advertisement

Columbia receives national recognition for entrepreneurial climate

Tuesday, June 23, 2009 | 6:07 p.m. CDT; updated 9:08 p.m. CDT, Tuesday, June 23, 2009
Peggy Hurst, proprietor of Peggy's Gifts in Columbia, checks her gift card inventory. Hurst opened the shop in December of 2008.

COLUMBIA — Local business owners and professors know one reason why Columbia attracts so many new businesses: The city’s higher education system provides the business community with invaluable advantages.

MoreStory


Related Media

And now savvy business minds across the nation are taking notice, too.

BusinessWeek magazine named Columbia the best small city in Missouri for business start-ups in its March 27 article, “The Pros of Planting Startups in Smaller Cities."

Researchers analyzed cities across the nation with populations between 20,000 and 200,000 “to gauge an area’s entrepreneurial climate,” reporter John Tozzi wrote in the article.

Some of the 11 factors analyzed included the city's universities, workers with at least a bachelor’s degree, the “young and educated” population and small businesses per capita.

Since January, 325 business owners were issued a new business license in Columbia, according to Janice Finley, the city's business service administrator.

Columbia has an attractive labor pool of skilled workers for potential businesses because of MU and the city's colleges, said John Bennett, an MU associate professor of marketing.

Businessinthedistrict.com references “34,000 students and nearly 13,000 faculty and staff within walking distance of our shops, restaurants and theaters” as one of the contributing factors that “make this the shopping, dining and entertainment center of the Mid-Missouri region and the best location in the state for starting a business.”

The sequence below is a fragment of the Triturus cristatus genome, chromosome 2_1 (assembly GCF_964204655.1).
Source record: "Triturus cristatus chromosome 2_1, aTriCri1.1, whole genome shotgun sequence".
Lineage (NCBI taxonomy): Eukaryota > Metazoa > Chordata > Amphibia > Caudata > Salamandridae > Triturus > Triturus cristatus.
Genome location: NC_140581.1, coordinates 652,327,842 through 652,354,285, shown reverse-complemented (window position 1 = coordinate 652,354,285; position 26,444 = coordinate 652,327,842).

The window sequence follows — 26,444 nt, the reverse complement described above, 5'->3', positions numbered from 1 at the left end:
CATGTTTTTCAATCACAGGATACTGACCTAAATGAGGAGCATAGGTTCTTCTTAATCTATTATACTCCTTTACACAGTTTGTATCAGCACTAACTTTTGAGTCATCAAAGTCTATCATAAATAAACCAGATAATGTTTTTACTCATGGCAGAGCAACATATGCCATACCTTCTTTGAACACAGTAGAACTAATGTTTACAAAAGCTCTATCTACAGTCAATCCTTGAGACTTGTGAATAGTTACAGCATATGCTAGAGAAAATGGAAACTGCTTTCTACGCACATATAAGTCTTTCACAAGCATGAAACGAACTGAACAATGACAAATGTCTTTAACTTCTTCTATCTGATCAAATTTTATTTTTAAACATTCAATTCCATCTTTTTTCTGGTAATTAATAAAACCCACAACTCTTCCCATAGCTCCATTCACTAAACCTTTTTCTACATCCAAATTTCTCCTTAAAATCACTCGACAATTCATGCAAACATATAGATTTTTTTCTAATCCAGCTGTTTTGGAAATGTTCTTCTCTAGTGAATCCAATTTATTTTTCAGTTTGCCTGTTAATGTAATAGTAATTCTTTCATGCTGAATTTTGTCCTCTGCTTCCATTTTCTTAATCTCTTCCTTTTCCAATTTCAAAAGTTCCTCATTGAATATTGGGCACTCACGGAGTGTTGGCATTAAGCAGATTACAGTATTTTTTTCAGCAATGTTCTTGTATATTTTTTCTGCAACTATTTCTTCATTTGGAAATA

“If you target young adults, it’s a great community to be in,” Bennett said.

That’s exactly what the three MU students who started Hot Box Cookies thought. After extensive research, co-owner Corey Rimmel said he generally found cookie delivery businesses to be successful in college towns.

Hot Box opened at 808-B E. Broadway in October, and so far, Rimmel said, he has found the venture to be successful.

“A lot of people in Columbia like to support a local business,” he said.

Peggy Hurst, who opened Peggy's Gifts  at 2511 Bernadette Square in December, appreciates the community support as well.

“I never thought about leaving Columbia to open up a store front, so really Columbia chose me,” she said.

Hurst said she depends on customers who have disposable incomes since her gift store doesn’t carry many necessities.

“Higher education usually means household income is higher," she said. "They pretty much go hand in hand."

Don Laird, president of the Columbia Chamber of Commerce, said the higher education system plays a “very critical role” in the Columbia business community.

The Columbia Special Business District works to strengthen these connections. The business district offers a new business packet to entrepreneurs interested in opening a business in the downtown area. 

In the packet, the goals for the business district are listed, including one to “strengthen the partnerships between the private sector, the city, Stephens College and MU.”

Christopher Bailey, who opened Parkside Skateshop at 1614 Business Loop 70 W. in March, said his customers rangein age from 5 to 40.

“I think just the students being here just brings business to everyone, whether a dry cleaners or a restaurant,” Bailey said.

Bailey said his new business is exceeding his expectations.

"I think especially in this time, people are starting to understand a little more the importance of buying in their community," he said.


Like what you see here? Become a member.


Show Me the Errors (What's this?)

Report corrections or additions here. Leave comments below here.

You must be logged in to participate in the Show Me the Errors contest.


Comments

Leave a comment

Speak up and join the conversation! Make sure to follow the guidelines outlined below and register with our site. You must be logged in to comment. (Our full comment policy is here.)

  • Don't use obscene, profane or vulgar language.
  • Don't use language that makes personal attacks on fellow commenters or discriminates based on race, religion, gender or ethnicity.
  • Use your real first and last name when registering on the website. It will be published with every comment. (Read why we ask for that here.)
  • Don’t solicit or promote businesses.

We are not able to monitor every comment that comes through. If you see something objectionable, please click the "Report comment" link.

You must be logged in to comment.

Forget your password?

Don't have an account? Register here.

advertisements